Spanish court issues warrants for Catalan's separatist leader
The court on Friday asked Belgium to arrest the former Catalan leader, who went Brussels after his government was sacked over an announcement of independence, and his four aides.
Madrid High Court judge also turned down a request of the 54-year-old politician to record statement through a video conference from Belgium.
The issuance of the warrants has caused anger among supporters of the separatist leader. They took to streets of north-eastern region by chanting slogans and displaying Catalan flags.
Spanish prosecutors want to try Puigdemont on the charges of sedition, rebellion, and misuse of public money.
On Thursday, the judge had sent Puigdemont's deputy and seven other deposed regional ministers to jail for their alleged involvement in the independence drive.
Puigdemont while talking to media in Brussels said that he was not escaping from “real justice” but avoiding politicised justice in Spain. He denounced the "enormous pressure and political influence on judicial power in Spain."
"I have told my lawyers to inform the Belgian justice authorities that I am completely at their disposal," he said.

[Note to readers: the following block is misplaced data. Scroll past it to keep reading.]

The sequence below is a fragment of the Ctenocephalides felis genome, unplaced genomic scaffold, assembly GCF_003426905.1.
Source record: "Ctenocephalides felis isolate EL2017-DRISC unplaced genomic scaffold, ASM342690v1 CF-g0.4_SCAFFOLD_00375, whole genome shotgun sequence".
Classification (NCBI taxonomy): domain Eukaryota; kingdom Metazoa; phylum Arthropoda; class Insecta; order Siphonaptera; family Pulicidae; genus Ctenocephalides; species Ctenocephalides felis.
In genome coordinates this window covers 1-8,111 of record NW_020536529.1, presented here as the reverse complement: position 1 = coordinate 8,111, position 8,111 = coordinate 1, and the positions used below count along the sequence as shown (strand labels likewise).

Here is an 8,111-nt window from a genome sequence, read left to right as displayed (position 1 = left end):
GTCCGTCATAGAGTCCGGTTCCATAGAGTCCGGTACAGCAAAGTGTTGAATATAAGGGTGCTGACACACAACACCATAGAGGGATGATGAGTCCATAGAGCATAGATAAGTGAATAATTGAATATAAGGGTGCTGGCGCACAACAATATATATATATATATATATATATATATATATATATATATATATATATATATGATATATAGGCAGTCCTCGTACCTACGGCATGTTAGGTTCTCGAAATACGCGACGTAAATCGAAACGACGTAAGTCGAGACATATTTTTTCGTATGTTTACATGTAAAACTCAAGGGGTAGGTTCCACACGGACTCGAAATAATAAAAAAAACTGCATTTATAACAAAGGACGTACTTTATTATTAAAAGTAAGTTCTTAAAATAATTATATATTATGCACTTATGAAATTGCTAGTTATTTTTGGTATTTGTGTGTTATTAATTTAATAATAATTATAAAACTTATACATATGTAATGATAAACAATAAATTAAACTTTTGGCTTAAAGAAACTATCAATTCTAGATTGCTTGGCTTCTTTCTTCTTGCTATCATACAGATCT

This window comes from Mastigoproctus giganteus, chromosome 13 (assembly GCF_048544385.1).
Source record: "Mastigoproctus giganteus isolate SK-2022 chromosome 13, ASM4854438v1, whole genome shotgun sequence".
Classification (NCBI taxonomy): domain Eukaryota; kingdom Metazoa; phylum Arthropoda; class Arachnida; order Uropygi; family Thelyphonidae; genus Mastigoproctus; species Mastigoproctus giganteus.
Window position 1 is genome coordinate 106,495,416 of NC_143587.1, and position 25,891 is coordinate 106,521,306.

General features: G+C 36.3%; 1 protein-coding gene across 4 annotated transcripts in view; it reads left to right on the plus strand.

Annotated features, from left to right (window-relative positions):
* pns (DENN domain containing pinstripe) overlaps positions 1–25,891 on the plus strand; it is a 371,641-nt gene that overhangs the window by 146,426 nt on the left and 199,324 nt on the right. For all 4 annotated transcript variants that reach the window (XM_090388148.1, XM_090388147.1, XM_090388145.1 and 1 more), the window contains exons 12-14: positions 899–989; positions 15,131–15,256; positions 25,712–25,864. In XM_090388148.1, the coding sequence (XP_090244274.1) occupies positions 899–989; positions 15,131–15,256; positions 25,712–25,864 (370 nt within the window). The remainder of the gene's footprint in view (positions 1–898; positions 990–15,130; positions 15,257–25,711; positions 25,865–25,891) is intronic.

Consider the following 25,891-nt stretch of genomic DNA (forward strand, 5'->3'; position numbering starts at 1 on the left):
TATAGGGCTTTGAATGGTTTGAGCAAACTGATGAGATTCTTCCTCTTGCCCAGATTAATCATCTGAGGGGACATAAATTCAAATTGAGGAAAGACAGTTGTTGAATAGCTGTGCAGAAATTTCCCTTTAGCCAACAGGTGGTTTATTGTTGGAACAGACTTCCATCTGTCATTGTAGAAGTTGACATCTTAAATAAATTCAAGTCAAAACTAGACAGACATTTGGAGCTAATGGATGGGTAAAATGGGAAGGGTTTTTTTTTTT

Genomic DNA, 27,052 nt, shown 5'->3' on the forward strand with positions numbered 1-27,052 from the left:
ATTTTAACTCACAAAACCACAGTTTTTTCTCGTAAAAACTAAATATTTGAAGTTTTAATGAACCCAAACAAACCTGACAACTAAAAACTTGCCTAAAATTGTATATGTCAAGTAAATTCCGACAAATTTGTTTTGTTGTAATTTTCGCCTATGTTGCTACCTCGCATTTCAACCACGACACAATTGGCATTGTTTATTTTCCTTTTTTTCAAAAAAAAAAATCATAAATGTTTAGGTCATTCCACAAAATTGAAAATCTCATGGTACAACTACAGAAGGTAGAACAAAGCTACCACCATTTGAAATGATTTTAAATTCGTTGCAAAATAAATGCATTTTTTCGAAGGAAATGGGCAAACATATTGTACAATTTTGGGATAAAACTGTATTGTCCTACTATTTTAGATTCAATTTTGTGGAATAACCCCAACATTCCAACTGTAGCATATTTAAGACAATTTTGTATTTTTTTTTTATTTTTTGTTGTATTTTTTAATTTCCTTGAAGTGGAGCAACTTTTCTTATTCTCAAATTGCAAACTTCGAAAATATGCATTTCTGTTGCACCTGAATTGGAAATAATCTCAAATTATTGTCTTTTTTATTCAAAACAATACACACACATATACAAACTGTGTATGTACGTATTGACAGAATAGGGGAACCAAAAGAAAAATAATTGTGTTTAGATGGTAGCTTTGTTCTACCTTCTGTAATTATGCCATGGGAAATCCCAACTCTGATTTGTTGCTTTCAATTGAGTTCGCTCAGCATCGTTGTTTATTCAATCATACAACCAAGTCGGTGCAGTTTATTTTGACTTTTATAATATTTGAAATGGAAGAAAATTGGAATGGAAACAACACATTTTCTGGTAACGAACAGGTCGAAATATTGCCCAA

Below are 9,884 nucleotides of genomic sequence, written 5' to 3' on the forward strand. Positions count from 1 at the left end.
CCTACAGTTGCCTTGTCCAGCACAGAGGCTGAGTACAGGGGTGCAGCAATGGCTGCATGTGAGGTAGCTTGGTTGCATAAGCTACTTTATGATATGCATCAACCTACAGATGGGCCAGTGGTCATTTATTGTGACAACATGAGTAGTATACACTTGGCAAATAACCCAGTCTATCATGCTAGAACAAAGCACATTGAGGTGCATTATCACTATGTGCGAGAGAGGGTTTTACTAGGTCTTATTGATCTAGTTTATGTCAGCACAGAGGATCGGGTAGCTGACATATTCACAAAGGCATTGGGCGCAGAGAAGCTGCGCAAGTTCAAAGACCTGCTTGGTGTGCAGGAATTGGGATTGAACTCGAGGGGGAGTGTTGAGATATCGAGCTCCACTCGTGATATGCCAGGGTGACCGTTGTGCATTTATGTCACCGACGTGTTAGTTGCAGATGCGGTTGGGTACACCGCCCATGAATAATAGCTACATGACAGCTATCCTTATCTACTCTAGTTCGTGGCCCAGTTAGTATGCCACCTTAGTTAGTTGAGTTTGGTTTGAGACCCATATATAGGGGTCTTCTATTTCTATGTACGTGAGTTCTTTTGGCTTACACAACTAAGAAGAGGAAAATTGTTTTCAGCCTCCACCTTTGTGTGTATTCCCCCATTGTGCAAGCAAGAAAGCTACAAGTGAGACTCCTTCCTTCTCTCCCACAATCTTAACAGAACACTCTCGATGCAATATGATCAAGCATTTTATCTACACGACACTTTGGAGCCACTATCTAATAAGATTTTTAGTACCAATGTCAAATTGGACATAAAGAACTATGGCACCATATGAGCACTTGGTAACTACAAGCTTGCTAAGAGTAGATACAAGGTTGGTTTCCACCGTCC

Belgian prosecutors said they would review the warrant before referring it to a judge for implementation.
The legal action follows central government's Oct 27 action to dissolve the regional parliament in Catalonia and announcing new elections to be held in on December 21.
Following the Catalan parliament’s vote on Oct 27, in which it made the decision to announce the region’s independence from Spain, the government in Madrid fired the cabinet.
“We believe it is urgent to listen to Catalan citizens, to all of them, so that they can decide their future and nobody can act outside the law on their behalf,” Spanish Prime Minister Mariano Rajoy said in a televised speech.
Madrid will seek to pronounce Catalonia’s declaration of independence illegal, the official stated. Central government ministers will, in the meantime, assume the powers of the Catalan administration before the snap election.
Earlier, 70 Catalan lawmakers voted in favor of the independence declaration in a secret ballot. Ten voted against the motion, while lawmakers opposed to independence boycotted the vote. Minutes after the independence was declared by the regional parliament, the Spanish Senate approved invoking Constitutional Article 155, imposing direct Madrid rule on Catalonia.
Thousands took to the streets of Barcelona on Oct 27 as the central government appealed for calm. People gathered outside Catalonia’s parliament building, with the crowd having gone wild with excitement when the decision to declare independence was announced.
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